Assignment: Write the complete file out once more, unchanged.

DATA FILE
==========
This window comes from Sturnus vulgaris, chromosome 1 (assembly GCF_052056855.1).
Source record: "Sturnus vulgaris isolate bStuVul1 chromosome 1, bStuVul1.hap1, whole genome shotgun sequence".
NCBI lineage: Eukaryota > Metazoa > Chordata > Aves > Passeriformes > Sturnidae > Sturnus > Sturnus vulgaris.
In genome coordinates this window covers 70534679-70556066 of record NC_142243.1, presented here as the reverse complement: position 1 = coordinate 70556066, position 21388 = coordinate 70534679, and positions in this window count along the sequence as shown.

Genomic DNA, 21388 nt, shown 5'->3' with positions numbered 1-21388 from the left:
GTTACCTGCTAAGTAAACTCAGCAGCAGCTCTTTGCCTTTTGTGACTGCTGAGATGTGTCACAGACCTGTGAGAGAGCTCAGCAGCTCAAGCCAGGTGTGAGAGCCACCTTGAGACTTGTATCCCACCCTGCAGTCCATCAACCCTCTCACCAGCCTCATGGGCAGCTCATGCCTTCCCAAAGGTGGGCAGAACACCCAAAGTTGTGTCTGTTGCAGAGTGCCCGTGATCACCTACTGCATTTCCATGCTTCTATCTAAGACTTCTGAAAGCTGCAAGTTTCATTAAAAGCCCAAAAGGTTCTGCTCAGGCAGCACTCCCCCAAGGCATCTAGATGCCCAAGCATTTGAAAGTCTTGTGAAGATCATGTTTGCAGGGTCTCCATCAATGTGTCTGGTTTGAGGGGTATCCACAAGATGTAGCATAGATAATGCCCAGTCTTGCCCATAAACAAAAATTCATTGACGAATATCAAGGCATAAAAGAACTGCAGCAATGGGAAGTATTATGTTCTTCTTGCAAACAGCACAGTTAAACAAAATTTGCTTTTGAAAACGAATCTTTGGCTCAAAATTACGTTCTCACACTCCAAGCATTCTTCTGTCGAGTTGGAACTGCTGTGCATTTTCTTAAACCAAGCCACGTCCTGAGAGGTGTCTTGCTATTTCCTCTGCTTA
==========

This window comes from Sturnus vulgaris, chromosome 1 (assembly GCF_052056855.1).
Source record: "Sturnus vulgaris isolate bStuVul1 chromosome 1, bStuVul1.hap1, whole genome shotgun sequence".
NCBI lineage: Eukaryota > Metazoa > Chordata > Aves > Passeriformes > Sturnidae > Sturnus > Sturnus vulgaris.
In genome coordinates this window covers 70534679-70556066 of record NC_142243.1, presented here as the reverse complement: position 1 = coordinate 70556066, position 21388 = coordinate 70534679, and positions in this window count along the sequence as shown.

Genomic DNA, 21388 nt, shown 5'->3' with positions numbered 1-21388 from the left:
GTTACCTGCTAAGTAAACTCAGCAGCAGCTCTTTGCCTTTTGTGACTGCTGAGATGTGTCACAGACCTGTGAGAGAGCTCAGCAGCTCAAGCCAGGTGTGAGAGCCACCTTGAGACTTGTATCCCACCCTGCAGTCCATCAACCCTCTCACCAGCCTCATGGGCAGCTCATGCCTTCCCAAAGGTGGGCAGAACACCCAAAGTTGTGTCTGTTGCAGAGTGCCCGTGATCACCTACTGCATTTCCATGCTTCTATCTAAGACTTCTGAAAGCTGCAAGTTTCATTAAAAGCCCAAAAGGTTCTGCTCAGGCAGCACTCCCCCAAGGCATCTAGATGCCCAAGCATTTGAAAGTCTTGTGAAGATCATGTTTGCAGGGTCTCCATCAATGTGTCTGGTTTGAGGGGTATCCACAAGATGTAGCATAGATAATGCCCAGTCTTGCCCATAAACAAAAATTCATTGACGAATATCAAGGCATAAAAGAACTGCAGCAATGGGAAGTATTATGTTCTTCTTGCAAACAGCACAGTTAAACAAAATTTGCTTTTGAAAACGAATCTTTGGCTCAAAATTACGTTCTCACACTCCAAGCATTCTTCTGTCGAGTTGGAACTGCTGTGCATTTTCTTAAACCAAGCCACGTCCTGAGAGGTGTCTTGCTATTTCCTCTGCTTA